Diagnostic and therapeutic strategies for acute pulmonary thromboembolism have largely been influenced by the clinical presentation and the degree of hemodynamic instability of the patient population studied as well as by the logistics of the medical arena . These interactions are complex, and their impact on patient management and outcome has been difficult to assess. In an attempt to resolve these issues, the present registry focused on current management strategies as well as on the clinical outcome of patients with major pulmonary embolism in a large setting of community hospitals. The objective of the study was to test the following hypotheses: 1) The extent of diagnostic workup and, in particular, the frequency of nuclear imaging or pulmonary angiographic studies for definite confirmation of pulmonary embolism decrease as the severity of hemodynamic instability at presentation increases; 2) patients who are most hemodynamically unstable (i.e., in cardiogenic shock or in need of cardiopulmonary resuscitation at the time of diagnosis) are those who most frequently receive aggressive treatment, especially early thrombolysis; and 3) the degree of clinical and hemodynamic instability due to acute right heart failure is the most important determinant of in-hospital mortality.
1.1 Study Patients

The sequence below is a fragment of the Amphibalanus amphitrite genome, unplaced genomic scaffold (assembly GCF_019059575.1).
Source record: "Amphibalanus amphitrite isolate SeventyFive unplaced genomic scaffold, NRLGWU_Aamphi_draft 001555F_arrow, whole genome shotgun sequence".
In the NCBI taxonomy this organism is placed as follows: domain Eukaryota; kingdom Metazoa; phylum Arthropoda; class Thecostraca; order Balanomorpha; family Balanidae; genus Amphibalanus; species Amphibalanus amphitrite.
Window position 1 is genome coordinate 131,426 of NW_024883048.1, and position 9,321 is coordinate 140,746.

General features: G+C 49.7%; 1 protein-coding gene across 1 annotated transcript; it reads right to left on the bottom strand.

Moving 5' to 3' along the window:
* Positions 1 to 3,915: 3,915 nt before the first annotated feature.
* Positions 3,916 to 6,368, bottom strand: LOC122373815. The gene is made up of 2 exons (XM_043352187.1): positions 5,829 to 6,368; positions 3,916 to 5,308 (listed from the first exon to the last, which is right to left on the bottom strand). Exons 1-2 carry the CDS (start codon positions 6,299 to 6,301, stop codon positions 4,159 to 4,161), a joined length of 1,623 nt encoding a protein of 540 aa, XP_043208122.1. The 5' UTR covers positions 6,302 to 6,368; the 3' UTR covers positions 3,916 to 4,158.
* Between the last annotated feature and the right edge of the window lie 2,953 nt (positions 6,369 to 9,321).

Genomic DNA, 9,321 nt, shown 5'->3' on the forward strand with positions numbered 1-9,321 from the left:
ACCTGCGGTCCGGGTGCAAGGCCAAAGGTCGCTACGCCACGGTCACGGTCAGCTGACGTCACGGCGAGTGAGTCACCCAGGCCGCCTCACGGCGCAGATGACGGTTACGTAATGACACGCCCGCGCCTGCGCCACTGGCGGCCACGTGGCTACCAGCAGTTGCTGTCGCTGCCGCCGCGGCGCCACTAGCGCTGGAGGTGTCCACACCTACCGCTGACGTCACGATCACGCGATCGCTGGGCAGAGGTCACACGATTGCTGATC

The Management Strategy and Prognosis of Pulmonary Embolism Registry (MAPPET) was conducted between September 1993 and December 1994 [9, 10]. Within this time period, the 204 participating centers throughout Germany (see Appendix A) registered a total of 1,001 consecutive patients with a diagnosis of major pulmonary embolism that was made according to predefined criteria. Inclusion criteria for entry into the registry included the following clinical, echocardiographic and cardiac catheterization findings signifying acute right heart failure or pulmonary hypertension due to pulmonary embolism, or both: 1) arterial hypotension, defined as systolic blood pressure <90 mm Hg or a pressure drop of at least 40 mm Hg for a time period >15 min, if not due to new-onset arrhythmia, hypovolemia or sepsis; 2) cardiogenic shock, in which the presence of arterial hypotension as defined in criterion 1 was accompanied by clinical signs of organ hypoperfusion and hypoxia (altered level of consciousness, urine output <30 ml/h, cold and clammy extremities); 3) circulatory collapsenecessitating cardiopulmonary resuscitation; 4) at least two of the following two-dimensional and Doppler echocardiographic findings indicating acute right ventricular pressure overload or pulmonary hypertension in the absence ofleft ventricular or mitral valve disease [11, 12]: a) right ventricular dilation(i.e., right ventricle appearing larger than the left ventricle from the apical or subcostal view), b) paradoxic septal wall motion, c) loss of inspiratory collapse of inferior vena cava, d) tricuspid regurgitation jet velocity >2.8 m/s or >2.5 m/s in the absence of inspiratory collapse of the inferior vena cava; and 5) diagnosis of precapillary pulmonary hypertension(mean pulmonary artery pressure >20 mm Hg in the presence of normal pulmonary artery occlusion pressures) by right heart catheterization.